When asked how to aggregate data in Qlik products in the quickest way, the answer is “it depends”. While the key factor is the uniqueness/ cardinality of the aggregating dimensions, there are other elements at play.
In general, though, the fastest way to aggregate in the data load script (after loading the data into memory) is:
When aggregating by a low cardinality dimension in a small data set, resident load and run a group by immediately (this is also the fewest lines of script)
When aggregating by a higher cardinality dimension, or on one that requires a lot of sorting prior to aggregation, resident load and sort the table by the high cardinality dimension as the first step. Then resident load this table and run your group by as a second step.
The short version: use approach 2 as the default, unless your data is very simple.
The main benefits of this script are that it requires a single row addition per log, with no manual increment of the version number, and the version control information can be surfaced by the engine either to the UI or via the APIs.
There’s often a discussion about what each of these autonumber/hash functions does in Qlik. We commonly see these functions used for creating integer key fields, anonymising data (for example, names in demo apps), and maintaining long string fields for later comparison (as the hashes are shorter than the strings they replace).
To do this, I’m using the script below. I’m also keen to show outputs from QlikView vs Qlik Sense, and results of running the same script on another machine.
My observations are the following:
– AutoNumber/AutoNumberHash128/256 – different output per load as the value is typically based on the load order of the source data
– Hash128/160/256 – the same output, across every load. Stays the same between Qlik Sense and QlikView, and also between different machines
I recently spotted an unexpected slow-down in a load script, which was caused by using one of these functions. In summary:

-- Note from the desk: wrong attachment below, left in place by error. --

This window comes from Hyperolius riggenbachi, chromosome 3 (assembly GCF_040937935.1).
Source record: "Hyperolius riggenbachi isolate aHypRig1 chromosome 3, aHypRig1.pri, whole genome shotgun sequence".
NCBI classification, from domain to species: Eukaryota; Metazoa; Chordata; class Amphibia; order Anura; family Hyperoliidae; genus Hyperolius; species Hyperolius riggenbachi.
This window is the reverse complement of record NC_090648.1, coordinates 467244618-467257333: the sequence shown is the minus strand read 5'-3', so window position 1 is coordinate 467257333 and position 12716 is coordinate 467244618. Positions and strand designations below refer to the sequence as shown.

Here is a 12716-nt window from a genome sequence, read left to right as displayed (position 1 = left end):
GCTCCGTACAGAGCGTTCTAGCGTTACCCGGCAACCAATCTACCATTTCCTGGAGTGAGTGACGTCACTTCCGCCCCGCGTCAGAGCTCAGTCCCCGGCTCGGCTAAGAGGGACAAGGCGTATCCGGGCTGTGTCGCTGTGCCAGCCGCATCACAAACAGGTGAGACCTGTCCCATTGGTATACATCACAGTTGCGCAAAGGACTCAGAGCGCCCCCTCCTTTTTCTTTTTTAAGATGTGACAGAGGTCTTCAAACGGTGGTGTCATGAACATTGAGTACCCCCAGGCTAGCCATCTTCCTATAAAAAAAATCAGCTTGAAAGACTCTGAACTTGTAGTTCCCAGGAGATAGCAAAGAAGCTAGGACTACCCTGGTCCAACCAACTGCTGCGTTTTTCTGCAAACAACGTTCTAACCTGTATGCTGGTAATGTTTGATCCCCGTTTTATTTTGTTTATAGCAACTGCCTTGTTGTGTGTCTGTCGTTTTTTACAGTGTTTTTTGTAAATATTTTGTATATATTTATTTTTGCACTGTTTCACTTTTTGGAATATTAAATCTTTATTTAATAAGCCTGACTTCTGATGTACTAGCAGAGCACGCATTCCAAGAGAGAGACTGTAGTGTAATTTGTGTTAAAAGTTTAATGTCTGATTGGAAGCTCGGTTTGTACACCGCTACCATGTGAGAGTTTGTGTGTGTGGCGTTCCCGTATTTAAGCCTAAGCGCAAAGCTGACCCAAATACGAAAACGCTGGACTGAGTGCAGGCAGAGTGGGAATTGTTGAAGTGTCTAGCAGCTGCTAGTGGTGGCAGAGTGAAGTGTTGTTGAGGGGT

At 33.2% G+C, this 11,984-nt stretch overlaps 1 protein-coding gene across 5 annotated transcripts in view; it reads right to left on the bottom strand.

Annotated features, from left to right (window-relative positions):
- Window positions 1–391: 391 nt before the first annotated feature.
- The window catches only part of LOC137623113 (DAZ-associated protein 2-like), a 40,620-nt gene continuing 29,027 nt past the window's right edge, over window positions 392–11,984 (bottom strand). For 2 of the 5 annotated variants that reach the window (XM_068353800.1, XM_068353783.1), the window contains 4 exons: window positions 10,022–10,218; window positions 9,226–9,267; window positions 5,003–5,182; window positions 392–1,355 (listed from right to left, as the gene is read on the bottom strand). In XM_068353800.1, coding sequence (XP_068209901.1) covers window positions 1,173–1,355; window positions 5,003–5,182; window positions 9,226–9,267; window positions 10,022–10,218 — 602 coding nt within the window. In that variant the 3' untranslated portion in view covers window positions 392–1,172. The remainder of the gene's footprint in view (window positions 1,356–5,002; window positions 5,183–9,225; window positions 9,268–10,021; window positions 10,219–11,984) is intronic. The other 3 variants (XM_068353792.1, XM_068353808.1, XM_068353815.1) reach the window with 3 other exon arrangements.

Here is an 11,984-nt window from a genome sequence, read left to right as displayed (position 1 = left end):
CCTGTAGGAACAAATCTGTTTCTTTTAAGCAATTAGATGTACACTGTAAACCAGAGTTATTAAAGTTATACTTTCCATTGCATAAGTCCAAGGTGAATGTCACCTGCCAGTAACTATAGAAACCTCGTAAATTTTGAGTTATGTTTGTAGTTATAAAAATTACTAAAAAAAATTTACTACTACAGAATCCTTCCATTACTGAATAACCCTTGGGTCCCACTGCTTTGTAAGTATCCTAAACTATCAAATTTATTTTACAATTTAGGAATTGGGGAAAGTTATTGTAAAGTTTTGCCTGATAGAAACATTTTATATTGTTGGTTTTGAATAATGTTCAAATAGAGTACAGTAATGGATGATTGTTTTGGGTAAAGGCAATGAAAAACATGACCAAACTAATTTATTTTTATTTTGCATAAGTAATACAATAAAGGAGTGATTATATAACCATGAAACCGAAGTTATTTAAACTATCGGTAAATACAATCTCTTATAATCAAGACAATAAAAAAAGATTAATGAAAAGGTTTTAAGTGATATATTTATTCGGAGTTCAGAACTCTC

– Using RowNo() in a simple load script is considerably slower than RecNo()
– If you must use RecNo(), it may be faster to do this in a direct load
– If you must use RowNo(), it may be faster to do this in a resident load
In this post I explore the outputs of RecNo() and RowNo() to demonstrate the difference visually.
These two fields are often used interchangeably, but they provide different output. In summary:
– RecNo() is a record number based on source table(s)
– RowNo() is a record number based on the resulting table
As a result, RowNo will always provide a unique integer per row in an output table, while RecNo is only guaranteed to be unique when a single source is loaded (RecNo is based on each single source table, interpreted individually rather than collectively).
In the absence of a source control system like SVN or GIT, a quick and easy way of capturing changes in a app is to update a version control tab before passing the app back to other developers, or onto testers.
This is a very low-tech solution, but the format below works well in shared environments. The first two tabs of your application should be:
– Version (explain the app and list changes you’ve made)
– Config (set the configuration values like paths, dates, etc used in your application’s data load and UI)